Ski areas have for decades now been trying to get skiers more interested in seamless, contact-less transit through their resorts. Initially this was in part to make thing easier for all, but also to increase revenue by having one purchasing method linked to a skier’s bank account that not only provided hands free lift access but could also be used in the resort’s dining outlets, shops and accommodation.
Navigating the COVID-19 pandemic has made advance online purchase and hands-free access a higher priority as ski areas re-open and its noticeable that a growing number of those doing so are opting for the QR code, already weekly used behind-the-scenes in resort operations, for example to manage ski rental equipment.
This not only streamlines and makes the whole time in resort contact-free, but crucially can be employed to help with contact tracing if there’s a COVID-19 case discovered in resort and racing is then required later.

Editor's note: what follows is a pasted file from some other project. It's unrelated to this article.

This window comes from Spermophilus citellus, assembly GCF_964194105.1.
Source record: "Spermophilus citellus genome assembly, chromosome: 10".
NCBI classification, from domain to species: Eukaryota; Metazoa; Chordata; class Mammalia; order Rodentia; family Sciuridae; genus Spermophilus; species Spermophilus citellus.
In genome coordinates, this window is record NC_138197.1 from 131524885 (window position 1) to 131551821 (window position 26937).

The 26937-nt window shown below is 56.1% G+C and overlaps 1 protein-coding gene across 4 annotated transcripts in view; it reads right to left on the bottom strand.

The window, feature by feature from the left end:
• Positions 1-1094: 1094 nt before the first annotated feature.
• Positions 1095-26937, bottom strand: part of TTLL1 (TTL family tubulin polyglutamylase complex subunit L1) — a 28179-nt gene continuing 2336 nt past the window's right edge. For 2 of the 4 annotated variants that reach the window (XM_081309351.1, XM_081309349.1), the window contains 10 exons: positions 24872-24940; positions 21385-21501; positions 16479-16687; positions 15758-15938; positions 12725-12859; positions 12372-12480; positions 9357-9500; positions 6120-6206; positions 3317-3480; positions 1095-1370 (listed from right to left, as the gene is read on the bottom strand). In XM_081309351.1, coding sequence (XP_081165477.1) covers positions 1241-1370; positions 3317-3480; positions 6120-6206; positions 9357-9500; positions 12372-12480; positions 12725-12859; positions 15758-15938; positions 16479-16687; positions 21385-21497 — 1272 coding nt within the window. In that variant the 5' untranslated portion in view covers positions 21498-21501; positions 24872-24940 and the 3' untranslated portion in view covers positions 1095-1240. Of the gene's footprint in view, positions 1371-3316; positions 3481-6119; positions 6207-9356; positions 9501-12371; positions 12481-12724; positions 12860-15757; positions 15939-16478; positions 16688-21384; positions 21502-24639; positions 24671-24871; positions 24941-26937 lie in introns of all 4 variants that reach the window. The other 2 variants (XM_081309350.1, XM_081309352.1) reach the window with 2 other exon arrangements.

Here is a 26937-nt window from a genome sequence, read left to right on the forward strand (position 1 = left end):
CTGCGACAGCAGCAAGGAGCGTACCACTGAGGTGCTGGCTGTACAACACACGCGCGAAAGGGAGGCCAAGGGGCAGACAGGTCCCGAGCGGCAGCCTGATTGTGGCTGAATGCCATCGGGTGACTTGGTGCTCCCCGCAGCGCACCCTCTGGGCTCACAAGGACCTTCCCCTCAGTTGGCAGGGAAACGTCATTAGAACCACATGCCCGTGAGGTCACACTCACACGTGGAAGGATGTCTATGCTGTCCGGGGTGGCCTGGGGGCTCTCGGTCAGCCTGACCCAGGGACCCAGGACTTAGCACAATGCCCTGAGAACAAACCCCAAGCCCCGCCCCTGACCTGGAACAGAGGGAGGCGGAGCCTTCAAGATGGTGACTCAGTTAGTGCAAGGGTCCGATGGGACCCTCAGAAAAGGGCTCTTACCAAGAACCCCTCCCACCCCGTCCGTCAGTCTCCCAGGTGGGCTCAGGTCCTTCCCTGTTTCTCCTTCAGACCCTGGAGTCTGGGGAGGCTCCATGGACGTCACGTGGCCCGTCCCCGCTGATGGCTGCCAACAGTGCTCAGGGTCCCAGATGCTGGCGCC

Some of the first resorts to re-open in China in late March, after their two month lock down at the start of the year, had to first obtain a health certification QR code that was colour coded with green for ‘good’ which was then worn or carried by the skier for scanning by resort staff.
Variants of the process have been employed at different re-opening resorts with Mt Buller in Australia which opened for it’s 2020 season on 24th June the latest to announce such a model.
“From today visitors to the resort will receive an SMS notification to generate a streamlined QR code registration process on arrival in resort. The new technology will eventually extend to some dining venues making registration, and important contact tracing, simple and effective,” a resort spokesperson said.
As with most other re-opened resorts anyone considering a visit to Mt Buller must pre-book in advance to secure resort entry, accommodation and lift passes before travelling as strict capacities will be managed in resort. Tobogganing is currently banned and ski school lessons are private only.